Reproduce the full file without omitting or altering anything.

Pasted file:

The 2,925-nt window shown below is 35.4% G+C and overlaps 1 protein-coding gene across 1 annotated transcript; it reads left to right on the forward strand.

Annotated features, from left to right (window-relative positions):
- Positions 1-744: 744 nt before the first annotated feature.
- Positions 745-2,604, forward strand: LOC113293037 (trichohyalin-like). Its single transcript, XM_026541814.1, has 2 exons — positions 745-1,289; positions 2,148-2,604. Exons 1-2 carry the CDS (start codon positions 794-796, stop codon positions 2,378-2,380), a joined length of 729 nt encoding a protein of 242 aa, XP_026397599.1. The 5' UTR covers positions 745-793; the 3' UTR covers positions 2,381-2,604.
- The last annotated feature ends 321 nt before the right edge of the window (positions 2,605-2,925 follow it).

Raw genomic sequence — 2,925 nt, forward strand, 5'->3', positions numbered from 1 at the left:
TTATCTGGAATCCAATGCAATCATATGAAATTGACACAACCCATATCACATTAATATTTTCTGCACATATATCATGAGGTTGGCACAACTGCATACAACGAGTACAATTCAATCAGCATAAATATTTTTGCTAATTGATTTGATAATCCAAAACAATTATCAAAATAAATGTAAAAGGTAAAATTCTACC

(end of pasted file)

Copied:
The 2,925-nt window shown below is 35.4% G+C and overlaps 1 protein-coding gene across 1 annotated transcript; it reads left to right on the forward strand.

Annotated features, from left to right (window-relative positions):
- Positions 1-744: 744 nt before the first annotated feature.
- Positions 745-2,604, forward strand: LOC113293037 (trichohyalin-like). Its single transcript, XM_026541814.1, has 2 exons — positions 745-1,289; positions 2,148-2,604. Exons 1-2 carry the CDS (start codon positions 794-796, stop codon positions 2,378-2,380), a joined length of 729 nt encoding a protein of 242 aa, XP_026397599.1. The 5' UTR covers positions 745-793; the 3' UTR covers positions 2,381-2,604.
- The last annotated feature ends 321 nt before the right edge of the window (positions 2,605-2,925 follow it).

Raw genomic sequence — 2,925 nt, forward strand, 5'->3', positions numbered from 1 at the left:
TTATCTGGAATCCAATGCAATCATATGAAATTGACACAACCCATATCACATTAATATTTTCTGCACATATATCATGAGGTTGGCACAACTGCATACAACGAGTACAATTCAATCAGCATAAATATTTTTGCTAATTGATTTGATAATCCAAAACAATTATCAAAATAAATGTAAAAGGTAAAATTCTACC